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"Mrs. Warren’s Profession" by George Bernard Shaw at the American Airlines Theatre
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"Mrs. Warren’s Profession" by George Bernard Shaw at the American Airlines Theatre

- Backstage with the Playwrights

Roundabout Theatre Company
Todd Haimes, Artistic Director
Harold Wolpert, Managing Director
Julia C. Levy, Executive Director

Presents:

Cherry Jones and Sally Hawkins
in
Mrs. Warren’s Profession
www.roundabouttheatre.org

By George Bernard Shaw
(Shaw Bio)


With:
Adam Driver, Mark Harelik,
Edward Hibbert, Michael Siberry

Directed by Doug Hughes

At the
American Airlines Theatre
227 West 42th Street
NY, NY
212.719.1300

Set Design: Scott Pask
Costume Design: Catherine Zuber
Lighting Design: Kenneth Posner
Original Music & Sound Design: David Van Tieghem
Hair & Wig Design: Tom Watson
Dialect Consultant: Elizabeth Smith
Production Stage Manager: James FitzSimmons
Production Management: Aurora Productions
Casting: Jim Carnahan, CSA
& Carrie Gardner, CSA
General Manager: Rebecca Habel
Press: Boneau/Bryan-Brown
Director of Marketing - Sales Promotions: David B. Steffen
Founding Director: Gene Feist
Assoc. Artistic Director: Scott Ellis

Dr. Roberta E. Zlokower
October 7, 2010


The repartee between Mrs. Kitty Warren (Cherry Jones) and her daughter, Vivie Warren (Sally Hawkins), in George Bernard Shaw’s Mrs. Warren’s Profession is like verbal ping pong, interesting, somewhat tense, brisk, and refined. They spar for the sake of sparring, as mother and daughter have been separated for 20 years, with Vivie, now an attorney, who has enjoyed hired help, private schools, elite education, and protection from her mother’s trade. That is, Mrs. Warren owns a series of brothels, high end establishments of the trade. To avoid working in a factory at minimum wage, she and her sister, decades earlier, worked their way through the world of prostitution, and now Kitty is a huge success. Vivie, raised with moral standing, looks down on the mother that would enrich her life even more, if only she could be allowed back into Vivie’s domain.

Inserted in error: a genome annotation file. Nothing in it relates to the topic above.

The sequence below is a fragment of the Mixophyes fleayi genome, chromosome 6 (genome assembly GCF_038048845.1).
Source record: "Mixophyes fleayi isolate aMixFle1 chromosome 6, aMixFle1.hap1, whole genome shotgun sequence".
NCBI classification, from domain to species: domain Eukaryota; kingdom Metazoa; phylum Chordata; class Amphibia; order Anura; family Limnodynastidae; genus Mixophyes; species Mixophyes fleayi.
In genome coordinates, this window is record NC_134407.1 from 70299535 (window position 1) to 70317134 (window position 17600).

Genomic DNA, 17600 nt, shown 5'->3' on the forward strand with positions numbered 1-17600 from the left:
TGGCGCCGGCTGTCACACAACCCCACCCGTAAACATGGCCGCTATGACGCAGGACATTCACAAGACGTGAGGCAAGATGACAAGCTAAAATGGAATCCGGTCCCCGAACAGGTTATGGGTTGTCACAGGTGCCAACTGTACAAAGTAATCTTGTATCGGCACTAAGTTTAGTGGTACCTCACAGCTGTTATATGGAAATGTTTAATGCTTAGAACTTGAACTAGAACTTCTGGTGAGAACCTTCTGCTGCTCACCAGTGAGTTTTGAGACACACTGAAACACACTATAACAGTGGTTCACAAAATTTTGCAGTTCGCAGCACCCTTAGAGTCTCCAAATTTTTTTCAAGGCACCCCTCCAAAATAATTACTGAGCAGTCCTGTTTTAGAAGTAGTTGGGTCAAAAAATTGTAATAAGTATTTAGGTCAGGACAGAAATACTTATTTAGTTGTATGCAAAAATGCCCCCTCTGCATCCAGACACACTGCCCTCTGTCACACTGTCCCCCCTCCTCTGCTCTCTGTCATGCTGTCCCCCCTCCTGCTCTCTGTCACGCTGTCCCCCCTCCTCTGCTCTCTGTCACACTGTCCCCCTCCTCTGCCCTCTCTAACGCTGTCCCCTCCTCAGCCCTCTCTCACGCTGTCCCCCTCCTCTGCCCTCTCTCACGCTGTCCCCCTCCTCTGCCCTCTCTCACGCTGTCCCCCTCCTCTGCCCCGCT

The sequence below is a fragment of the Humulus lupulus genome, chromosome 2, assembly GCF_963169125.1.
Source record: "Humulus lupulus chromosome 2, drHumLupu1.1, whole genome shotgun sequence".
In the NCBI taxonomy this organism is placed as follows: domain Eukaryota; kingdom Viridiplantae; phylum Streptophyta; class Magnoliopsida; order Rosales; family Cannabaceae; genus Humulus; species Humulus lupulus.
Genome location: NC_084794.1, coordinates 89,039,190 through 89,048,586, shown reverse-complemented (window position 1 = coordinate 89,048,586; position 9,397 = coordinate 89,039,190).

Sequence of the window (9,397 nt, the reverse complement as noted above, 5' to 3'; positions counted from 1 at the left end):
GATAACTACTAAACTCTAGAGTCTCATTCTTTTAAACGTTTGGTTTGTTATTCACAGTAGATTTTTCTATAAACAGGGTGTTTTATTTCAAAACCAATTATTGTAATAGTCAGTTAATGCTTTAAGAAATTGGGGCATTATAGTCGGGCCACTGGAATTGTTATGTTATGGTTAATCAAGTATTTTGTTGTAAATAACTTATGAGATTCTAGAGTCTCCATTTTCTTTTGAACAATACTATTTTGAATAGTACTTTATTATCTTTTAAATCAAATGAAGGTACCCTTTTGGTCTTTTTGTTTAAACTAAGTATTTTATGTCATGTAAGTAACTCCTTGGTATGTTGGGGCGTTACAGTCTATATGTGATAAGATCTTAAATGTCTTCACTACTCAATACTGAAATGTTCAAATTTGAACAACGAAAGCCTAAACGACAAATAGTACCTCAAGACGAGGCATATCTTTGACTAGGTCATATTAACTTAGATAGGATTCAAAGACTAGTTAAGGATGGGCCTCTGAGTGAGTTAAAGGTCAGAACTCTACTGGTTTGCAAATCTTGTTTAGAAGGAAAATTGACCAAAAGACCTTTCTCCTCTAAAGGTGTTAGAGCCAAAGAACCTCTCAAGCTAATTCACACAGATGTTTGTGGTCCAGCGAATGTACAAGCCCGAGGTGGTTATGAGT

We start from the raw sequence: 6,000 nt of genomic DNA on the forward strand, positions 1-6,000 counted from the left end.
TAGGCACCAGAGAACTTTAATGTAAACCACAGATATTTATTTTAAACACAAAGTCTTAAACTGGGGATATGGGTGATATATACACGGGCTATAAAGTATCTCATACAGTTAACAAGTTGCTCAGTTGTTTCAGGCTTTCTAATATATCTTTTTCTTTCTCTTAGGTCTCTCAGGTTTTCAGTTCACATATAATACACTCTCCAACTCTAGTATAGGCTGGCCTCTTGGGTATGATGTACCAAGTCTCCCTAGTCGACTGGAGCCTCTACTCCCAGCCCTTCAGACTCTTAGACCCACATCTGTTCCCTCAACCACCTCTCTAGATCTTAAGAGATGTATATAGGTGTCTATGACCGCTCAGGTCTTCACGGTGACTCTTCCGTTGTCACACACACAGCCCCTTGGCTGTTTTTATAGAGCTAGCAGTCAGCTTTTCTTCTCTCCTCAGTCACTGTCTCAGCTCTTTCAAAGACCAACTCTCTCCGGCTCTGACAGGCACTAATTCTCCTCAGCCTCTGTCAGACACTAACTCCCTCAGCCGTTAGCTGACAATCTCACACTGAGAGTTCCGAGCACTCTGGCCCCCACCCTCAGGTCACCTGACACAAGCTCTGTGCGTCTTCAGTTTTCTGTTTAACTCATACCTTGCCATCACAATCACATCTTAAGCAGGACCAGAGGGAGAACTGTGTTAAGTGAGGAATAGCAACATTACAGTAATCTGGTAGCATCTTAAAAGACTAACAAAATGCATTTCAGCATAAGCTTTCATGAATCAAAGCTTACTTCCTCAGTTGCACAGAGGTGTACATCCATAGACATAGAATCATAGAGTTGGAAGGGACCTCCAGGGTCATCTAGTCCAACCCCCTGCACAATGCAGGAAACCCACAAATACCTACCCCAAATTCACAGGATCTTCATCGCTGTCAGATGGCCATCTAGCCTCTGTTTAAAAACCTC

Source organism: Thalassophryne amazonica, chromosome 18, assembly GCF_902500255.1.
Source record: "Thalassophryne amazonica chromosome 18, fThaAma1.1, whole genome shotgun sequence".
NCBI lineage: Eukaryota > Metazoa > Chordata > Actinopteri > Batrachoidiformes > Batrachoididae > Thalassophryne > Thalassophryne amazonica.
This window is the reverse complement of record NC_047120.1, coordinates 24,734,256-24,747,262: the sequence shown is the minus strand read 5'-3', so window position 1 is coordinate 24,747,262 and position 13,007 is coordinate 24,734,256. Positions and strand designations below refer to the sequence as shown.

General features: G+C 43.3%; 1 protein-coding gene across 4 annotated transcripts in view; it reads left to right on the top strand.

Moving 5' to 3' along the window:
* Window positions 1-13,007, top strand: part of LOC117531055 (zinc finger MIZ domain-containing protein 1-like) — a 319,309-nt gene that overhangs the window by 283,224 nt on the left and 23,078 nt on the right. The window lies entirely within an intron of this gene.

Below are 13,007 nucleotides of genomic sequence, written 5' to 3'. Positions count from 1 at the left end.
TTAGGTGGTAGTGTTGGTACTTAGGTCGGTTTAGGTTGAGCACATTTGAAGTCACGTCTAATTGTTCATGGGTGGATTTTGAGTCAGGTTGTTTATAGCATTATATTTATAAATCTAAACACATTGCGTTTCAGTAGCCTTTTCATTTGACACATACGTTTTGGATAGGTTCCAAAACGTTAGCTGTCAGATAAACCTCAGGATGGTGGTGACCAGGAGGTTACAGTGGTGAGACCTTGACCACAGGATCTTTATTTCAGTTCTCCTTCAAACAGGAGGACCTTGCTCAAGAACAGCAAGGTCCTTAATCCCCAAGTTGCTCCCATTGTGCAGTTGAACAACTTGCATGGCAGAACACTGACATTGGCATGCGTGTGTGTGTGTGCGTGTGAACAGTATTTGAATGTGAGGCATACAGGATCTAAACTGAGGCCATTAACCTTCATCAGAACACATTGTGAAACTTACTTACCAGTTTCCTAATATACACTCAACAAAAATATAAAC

Directed by Doug Hughes, the story unfolds with elegant sophistication, as pearls of wisdom are woven into this work. Scott Pask’s superlative, sumptuous sets enhance the social grace played out in four acts. The mystery of Vivie’s father’s identity is key to the plot, and witty twists and turns are revealed in some garden dialogues, amidst the antics of an inebriated Reverend. A poignant tale is replete with farce and revelations, and startling comments are couched in humor and rhythmic repartee. Mrs. Warren becomes the coy woman of modernity, while her daughter evolves into the restrained woman of conservative values. However, both women, ironically, are self-preserving, one out of need for societal elevation, and one out of need for societal stability. The men, Adam Driver as Frank Gardner, the flawed paramour of Vivie, Edward Hibbert as Mr. Praed, a charming, sociable architect, Michael Siberry as Reverend Samuel Gardner, Frank’s father, who needs more than his bible, and Mark Harelik, as Sir George Crofts, a wealthy friend with a treacherous demeanor, seem secondary, with such magnetic performances from mother and daughter Warren.

Cherry Jones rivets the viewer, allowing one to imagine her in her youth, refining her trade. Her every facial gesture, her placement of an arm or hand on a couch or settee, the way she wears her high fashion hats and dresses (Catherine Zuber’s detailed costuming), her acute disappointments, internalized but evident, and her command of her universe, all point to theatrical accolades for a most memorable performance. Tom Watson’s wigs are noteworthy for accentuating the glamorous, and Kenneth Posner’s lighting shone warmly on Mr. Pask’s transporting scenery. Kudos to George Bernard Shaw.


Chery Jones and Sally Hawkins
in George Bernard Shaw's
"Mrs. Warren's Profession"
Courtesy of Joan Marcus


Cherry Jones and Adam Driver
in George Bernard Shaw's
"Mrs. Warren's Profession"
Courtesy of Joan Marcus





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For more information, contact Dr. Roberta E. Zlokower at zlokower@bestweb.net